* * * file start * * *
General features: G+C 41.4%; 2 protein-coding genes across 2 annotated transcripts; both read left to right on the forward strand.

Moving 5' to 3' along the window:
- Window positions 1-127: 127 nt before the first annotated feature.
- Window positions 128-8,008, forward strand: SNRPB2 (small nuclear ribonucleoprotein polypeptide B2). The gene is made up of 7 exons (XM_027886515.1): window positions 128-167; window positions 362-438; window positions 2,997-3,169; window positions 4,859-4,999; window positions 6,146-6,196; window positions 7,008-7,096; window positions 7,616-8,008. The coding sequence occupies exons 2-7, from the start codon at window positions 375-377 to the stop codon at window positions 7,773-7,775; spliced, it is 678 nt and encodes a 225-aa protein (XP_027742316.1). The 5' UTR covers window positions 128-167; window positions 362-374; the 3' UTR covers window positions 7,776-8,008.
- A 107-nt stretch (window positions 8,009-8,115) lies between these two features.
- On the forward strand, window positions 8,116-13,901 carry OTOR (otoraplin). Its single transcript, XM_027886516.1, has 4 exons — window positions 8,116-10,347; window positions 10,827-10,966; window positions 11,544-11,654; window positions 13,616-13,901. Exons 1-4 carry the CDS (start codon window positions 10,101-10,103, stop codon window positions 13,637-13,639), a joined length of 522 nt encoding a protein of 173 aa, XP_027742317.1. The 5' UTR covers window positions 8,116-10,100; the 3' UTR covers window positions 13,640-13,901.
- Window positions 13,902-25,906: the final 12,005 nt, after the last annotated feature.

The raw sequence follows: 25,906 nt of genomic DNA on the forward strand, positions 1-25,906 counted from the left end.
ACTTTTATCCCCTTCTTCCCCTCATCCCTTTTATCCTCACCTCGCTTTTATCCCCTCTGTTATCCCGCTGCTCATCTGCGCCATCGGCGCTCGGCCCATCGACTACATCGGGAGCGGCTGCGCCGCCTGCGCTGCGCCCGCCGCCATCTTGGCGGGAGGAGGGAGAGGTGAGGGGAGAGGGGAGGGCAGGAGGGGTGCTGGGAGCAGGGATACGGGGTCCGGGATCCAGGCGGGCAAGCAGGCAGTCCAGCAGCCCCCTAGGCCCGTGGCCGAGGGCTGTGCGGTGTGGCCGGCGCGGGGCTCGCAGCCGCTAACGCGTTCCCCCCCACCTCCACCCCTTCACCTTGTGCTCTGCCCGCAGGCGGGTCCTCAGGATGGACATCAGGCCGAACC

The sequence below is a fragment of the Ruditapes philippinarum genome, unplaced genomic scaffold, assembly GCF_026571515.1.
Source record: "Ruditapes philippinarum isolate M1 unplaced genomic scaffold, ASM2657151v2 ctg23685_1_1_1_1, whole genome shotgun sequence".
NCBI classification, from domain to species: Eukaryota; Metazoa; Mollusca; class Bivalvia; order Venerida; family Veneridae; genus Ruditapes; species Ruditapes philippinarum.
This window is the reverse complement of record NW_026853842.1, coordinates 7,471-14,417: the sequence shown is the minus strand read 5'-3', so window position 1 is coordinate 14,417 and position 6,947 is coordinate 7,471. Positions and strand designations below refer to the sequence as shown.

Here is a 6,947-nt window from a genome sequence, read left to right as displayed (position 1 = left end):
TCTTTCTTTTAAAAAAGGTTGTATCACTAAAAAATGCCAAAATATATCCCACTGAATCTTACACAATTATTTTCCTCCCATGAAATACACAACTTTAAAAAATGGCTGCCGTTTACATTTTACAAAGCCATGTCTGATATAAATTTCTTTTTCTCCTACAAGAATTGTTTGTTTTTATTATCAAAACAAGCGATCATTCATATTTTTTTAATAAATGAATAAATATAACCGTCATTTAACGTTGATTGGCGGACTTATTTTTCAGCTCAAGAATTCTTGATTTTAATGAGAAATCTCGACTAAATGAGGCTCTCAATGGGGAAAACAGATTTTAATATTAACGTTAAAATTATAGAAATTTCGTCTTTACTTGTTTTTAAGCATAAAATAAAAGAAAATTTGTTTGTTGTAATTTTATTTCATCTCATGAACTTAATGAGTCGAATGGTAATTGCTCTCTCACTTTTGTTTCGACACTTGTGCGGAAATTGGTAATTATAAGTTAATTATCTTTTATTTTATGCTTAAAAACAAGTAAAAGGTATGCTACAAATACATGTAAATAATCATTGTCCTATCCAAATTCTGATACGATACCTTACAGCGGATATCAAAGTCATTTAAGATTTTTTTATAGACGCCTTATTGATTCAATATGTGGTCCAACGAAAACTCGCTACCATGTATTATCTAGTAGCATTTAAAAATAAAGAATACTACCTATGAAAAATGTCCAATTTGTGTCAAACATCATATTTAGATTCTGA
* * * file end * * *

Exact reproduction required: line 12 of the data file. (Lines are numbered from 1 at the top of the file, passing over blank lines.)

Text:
NCBI classification, from domain to species: Eukaryota; Metazoa; Mollusca; class Bivalvia; order Venerida; family Veneridae; genus Ruditapes; species Ruditapes philippinarum.